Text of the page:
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Cincinnati Reds

2018 Battle of Ohio – Part One




© Patrick Gorski-USA TODAY Sports

It’s time once again for the Battle of Ohio: Baseball Edition as the Cincinnati Reds (39-51) travel north to take on the Cleveland Indians (49-39). The two teams split a four-game series last year with each team splitting their home field advantage.


You might have heard about the Indians breaking a cool record last year. They won more-than-a-couple games in a row and stirred up a lot of excitement by the lake. You may also remember that they didn’t do a whole lot after that win streak. After going up 2-0 on the Yankees in the wildcard round of last year’s playoffs, the Indians then dropped three-straight and bowed out of the playoffs after one round.


This year, the Tribe maintained their roster. The biggest changes were the departure of an oft used reliever, Bryan Shaw (Rockies) and a fellow by the name of Jay Bruce (back to the Mets), who was, basically, a late-season rental, anyway.


This year, the Indians rank near the top in the American League in batting and in the middle of the road in pitching.


Cleveland is fourth in the Al in runs (440), home runs (119), batting average (.254), on-base percentage (.325), and slugging percentage (.434). Jose Ramirez (24), Francisco Lindor (23), and Edwin Encarnacion (20) all have at least 20 round-trippers this year and all three of them combine for 177 RBIs.


Their pitching is a bit of a mixed bag. All total, the Indians are seventh in the AL in ERA at 3.93 and has the fifth best batting average against in the league at .242. Where it goes off the rails, though, is the bullpen. Only Kansas City has a worse bullpen ERA than Cleveland’s 5.12. Their starters have saved them, though, as the Indians have the least amount of bullpen innings pitched.


The Reds will miss Corey Kluber, but will have to face Mike Clevinger, Trevor Bauer, and Carlos Carrasco, respectively.

Clevinger is coming off a win and is in the middle of a hot streak, having won three of his last four starts. He’s had 30 strikeouts during that span while allowing 31 base runners. He’s got the third best ERA on the starting staff at 3.11.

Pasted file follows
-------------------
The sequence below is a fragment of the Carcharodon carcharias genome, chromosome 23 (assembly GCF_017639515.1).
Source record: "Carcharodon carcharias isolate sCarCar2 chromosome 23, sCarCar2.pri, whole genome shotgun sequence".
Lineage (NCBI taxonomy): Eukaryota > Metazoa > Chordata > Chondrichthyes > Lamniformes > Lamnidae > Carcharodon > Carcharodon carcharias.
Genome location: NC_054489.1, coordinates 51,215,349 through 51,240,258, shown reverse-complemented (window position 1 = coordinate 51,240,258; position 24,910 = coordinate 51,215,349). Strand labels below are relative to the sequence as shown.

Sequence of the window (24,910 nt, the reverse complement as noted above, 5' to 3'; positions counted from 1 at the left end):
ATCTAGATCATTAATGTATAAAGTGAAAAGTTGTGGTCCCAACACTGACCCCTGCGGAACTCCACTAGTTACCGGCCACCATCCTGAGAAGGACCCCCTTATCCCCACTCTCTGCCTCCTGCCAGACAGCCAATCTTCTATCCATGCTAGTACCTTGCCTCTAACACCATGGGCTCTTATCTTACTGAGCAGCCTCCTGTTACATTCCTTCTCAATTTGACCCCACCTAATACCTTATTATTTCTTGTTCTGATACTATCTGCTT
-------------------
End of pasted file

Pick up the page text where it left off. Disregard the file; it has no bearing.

Bauer has settled down in his career, after being the wild kid in the Diamondbacks’ organization. He sports the best ERA (2.45) on a team with a former Cy Young winner and also leads the team in Ks at 156, trailing only Gerrit Cole and Chris Sale for the AL lead. He’s turned in six-straight quality starts, averaging just a hair under seven innings per start, during that span.


Representing the least daunting matchup, on paper, Carlos Carrasco will face the Reds on Wednesday. Of course, a strikeout per nine innings ratio of 9.6 is nothing to shake a stick at. He induces a slight bit more ground balls than fly balls (1.19) and is currently seeing the least amount of contact on his pitches of his career (72%). Most stat-heads don’t go for this sort of thing, but Carrasco also has the second-most wins on the team with nine.


Cleveland leads the all-time Battle of Ohio 56-47. The Reds have lost 33 times on the Indians home field, having won 20.


Cincinnati will put Anthony DeSclafani, Sal Romano, and Tyler Mahle on the bump to start each game in Cleveland.


Disco is looking to make an adjustment as he has allowed nine runs in his last two starts. The White Sox clubbed three homers off him in his last start as DeSclafani lasted just 5.1 innings before getting pulled. In two starts against the Indians, Disco has pitched 12 innings, allowed seven earned runs, and fanned 10 batters.


Big Sal is coming off a win against the White Sox where he threw five innings, allowing four runs, while striking out six. Romano has struggled on the road, this year, with a 1-4 record and a 6.11 ERA. Opposing hitters are batting .301 against him when he leaves Cincinnati. This will be his first start against the Indians.


Tyler Mahle, on the other hand, has formed himself into, what looks like, the Reds ace. He hasn’t lost in eight-straight starts (winning four of those) and has only twice allowed more than two runs, but not allowing more than four. He needs to trim his walks a bit, but a 22.9% strikeout rate is very nice for the 23 year old.


All three games have a 7:10 pm start time. This is the second to last series before the All-Star break.